One other curious fact I have discovered about the diffuse auroras is that they define the elevation of the discrete, green arc in the expansion phase. Almost an hour before it happens, we are able to predict that the green arcs are going to extend up to 15 degrees when the show kicks off proper. In this case, I could predict in advance that it would be a good show and had put a warning out on the Glendale Skye Auroras Facebook Page at 20:00 GMT.
Now we look at the sky 1.5 hours after the expansion phase ended. The magnetometers are at background levels at this time but there is still a strong, discrete aurora in progress.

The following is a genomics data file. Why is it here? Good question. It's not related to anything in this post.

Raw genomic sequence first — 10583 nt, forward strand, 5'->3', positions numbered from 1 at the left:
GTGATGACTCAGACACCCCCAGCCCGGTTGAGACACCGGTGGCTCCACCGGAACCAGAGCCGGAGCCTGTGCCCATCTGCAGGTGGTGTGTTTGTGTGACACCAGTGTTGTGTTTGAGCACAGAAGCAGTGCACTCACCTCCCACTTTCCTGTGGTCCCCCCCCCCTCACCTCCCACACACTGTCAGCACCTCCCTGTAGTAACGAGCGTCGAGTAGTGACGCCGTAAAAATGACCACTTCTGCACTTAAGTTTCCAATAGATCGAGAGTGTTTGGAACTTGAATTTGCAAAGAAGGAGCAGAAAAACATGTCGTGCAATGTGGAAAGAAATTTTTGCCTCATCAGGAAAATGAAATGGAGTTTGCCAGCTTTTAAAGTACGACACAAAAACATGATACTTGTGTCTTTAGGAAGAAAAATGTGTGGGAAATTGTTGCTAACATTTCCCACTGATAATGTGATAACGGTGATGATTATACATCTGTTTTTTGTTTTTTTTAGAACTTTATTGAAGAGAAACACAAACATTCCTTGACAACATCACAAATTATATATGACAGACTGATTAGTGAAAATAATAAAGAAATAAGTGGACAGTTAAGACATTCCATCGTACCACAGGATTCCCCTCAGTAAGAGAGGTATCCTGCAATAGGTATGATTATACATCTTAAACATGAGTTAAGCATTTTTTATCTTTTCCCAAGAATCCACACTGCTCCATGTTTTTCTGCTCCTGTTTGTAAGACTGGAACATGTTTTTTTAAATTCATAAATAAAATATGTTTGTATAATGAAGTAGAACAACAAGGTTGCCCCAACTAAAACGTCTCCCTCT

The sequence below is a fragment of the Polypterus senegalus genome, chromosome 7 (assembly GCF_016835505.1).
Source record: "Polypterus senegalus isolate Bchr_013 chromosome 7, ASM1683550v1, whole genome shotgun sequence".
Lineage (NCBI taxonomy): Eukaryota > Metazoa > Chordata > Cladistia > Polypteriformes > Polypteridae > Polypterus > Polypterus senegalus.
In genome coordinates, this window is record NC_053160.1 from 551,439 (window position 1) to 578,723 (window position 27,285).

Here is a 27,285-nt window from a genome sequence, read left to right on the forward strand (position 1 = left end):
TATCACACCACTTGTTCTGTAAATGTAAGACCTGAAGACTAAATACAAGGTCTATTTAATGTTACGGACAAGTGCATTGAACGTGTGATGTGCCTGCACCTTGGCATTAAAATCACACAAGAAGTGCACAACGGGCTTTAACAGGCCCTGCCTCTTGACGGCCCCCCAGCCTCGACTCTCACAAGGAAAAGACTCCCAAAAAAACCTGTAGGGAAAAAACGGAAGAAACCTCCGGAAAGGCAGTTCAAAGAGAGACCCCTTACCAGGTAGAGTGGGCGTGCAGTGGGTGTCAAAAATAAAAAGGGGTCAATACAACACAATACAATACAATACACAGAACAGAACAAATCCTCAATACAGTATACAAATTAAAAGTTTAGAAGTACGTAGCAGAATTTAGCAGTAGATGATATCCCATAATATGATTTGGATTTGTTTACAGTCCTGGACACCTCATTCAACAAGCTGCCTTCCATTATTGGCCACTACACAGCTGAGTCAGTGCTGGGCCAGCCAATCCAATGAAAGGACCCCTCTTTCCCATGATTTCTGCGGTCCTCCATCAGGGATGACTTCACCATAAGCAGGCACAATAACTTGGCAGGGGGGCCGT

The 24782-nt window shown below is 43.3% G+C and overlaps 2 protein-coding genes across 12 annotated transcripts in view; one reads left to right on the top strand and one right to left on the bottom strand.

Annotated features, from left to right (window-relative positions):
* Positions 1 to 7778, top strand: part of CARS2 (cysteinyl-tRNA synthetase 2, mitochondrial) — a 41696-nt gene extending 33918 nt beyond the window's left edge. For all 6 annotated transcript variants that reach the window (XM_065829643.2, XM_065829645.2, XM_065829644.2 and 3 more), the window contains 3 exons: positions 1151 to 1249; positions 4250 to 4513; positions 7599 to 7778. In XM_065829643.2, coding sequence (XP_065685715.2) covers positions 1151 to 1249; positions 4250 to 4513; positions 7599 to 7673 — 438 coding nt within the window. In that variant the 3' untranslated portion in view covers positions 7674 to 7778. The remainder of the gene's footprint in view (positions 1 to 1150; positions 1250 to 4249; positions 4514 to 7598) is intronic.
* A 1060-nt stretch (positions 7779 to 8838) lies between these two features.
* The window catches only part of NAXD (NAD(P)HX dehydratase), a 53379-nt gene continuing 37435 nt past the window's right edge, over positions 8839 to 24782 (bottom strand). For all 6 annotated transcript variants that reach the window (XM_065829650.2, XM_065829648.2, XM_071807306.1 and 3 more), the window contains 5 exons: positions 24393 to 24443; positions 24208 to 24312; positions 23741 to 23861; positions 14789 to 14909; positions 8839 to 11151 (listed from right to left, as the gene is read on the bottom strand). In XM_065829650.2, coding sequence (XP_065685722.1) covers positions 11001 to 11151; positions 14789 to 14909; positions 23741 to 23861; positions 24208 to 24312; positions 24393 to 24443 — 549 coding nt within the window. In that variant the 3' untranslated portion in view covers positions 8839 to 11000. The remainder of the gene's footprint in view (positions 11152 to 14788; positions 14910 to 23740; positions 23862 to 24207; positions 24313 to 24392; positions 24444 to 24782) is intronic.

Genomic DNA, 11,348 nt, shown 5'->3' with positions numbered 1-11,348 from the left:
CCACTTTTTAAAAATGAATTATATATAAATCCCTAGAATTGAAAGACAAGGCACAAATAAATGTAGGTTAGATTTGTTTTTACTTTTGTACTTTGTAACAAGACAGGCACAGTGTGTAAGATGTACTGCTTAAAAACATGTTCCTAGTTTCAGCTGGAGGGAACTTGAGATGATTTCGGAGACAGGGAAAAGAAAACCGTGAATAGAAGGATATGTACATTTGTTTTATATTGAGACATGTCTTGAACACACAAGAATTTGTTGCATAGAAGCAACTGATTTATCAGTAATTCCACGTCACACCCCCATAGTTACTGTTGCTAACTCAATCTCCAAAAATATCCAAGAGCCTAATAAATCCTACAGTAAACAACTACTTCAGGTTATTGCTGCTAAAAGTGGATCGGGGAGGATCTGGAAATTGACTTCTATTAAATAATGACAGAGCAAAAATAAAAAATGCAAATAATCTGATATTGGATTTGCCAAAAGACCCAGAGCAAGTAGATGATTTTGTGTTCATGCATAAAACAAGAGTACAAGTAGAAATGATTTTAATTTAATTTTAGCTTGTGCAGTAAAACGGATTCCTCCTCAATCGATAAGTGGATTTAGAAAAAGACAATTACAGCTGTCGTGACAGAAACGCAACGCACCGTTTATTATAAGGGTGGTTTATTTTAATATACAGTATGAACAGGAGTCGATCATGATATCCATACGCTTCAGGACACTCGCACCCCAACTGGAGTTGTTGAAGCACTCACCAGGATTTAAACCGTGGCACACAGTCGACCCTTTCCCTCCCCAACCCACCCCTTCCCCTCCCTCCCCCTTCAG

With thanks to Dr. Steven Marple of the Lancaster University Physics Department and AuroraWatch UK for help with the scientific terminology in this article.
I have been studying the growth phase for several years and captured hundreds of auroras. In order to provide 'control' shots, I shoot the sky every night from dusk until the early hours, weather-permitting, and I have done most nights, taking thousands of images at intervals of at least 10-30 minutes.
My ideal aim each night is capture a totally ambient sky, followed by all of the colour changes in the sky that precede a full-blown, discrete aurora.
This is extreme aurora-hunting. I am using long exposures and very high ISO to capture weak phases in the formation of auroras. It is only the benefit of a Northern horizon that is devoid of light pollution and advances in modern CCD sensor design over recent years that have made this work possible.
One question that arises is how can we be certain that these pink, diffuse auroras are actually 'auroras' and not a form of airglow?